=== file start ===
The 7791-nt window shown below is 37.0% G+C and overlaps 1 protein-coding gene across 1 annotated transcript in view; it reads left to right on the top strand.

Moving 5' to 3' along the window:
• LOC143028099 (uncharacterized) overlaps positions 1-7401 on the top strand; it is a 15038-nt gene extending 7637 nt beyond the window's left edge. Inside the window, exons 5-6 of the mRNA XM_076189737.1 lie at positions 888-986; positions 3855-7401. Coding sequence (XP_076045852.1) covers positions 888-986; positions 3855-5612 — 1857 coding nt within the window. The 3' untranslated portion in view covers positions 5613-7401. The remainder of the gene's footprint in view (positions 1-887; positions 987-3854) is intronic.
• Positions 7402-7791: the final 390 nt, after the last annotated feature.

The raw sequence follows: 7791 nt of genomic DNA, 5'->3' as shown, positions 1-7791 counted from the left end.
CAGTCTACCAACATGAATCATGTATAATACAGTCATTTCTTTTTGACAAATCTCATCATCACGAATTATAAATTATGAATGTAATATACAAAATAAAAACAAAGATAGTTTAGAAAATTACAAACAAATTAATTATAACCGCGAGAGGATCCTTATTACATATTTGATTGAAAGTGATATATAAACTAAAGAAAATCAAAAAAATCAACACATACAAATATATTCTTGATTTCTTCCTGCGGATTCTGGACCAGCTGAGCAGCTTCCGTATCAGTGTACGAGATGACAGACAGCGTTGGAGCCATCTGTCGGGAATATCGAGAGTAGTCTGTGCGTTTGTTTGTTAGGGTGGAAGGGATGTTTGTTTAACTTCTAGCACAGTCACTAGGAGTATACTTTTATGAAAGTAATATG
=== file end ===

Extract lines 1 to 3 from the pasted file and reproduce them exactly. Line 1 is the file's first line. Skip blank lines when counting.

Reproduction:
The 7791-nt window shown below is 37.0% G+C and overlaps 1 protein-coding gene across 1 annotated transcript in view; it reads left to right on the top strand.

Moving 5' to 3' along the window:
• LOC143028099 (uncharacterized) overlaps positions 1-7401 on the top strand; it is a 15038-nt gene extending 7637 nt beyond the window's left edge. Inside the window, exons 5-6 of the mRNA XM_076189737.1 lie at positions 888-986; positions 3855-7401. Coding sequence (XP_076045852.1) covers positions 888-986; positions 3855-5612 — 1857 coding nt within the window. The 3' untranslated portion in view covers positions 5613-7401. The remainder of the gene's footprint in view (positions 1-887; positions 987-3854) is intronic.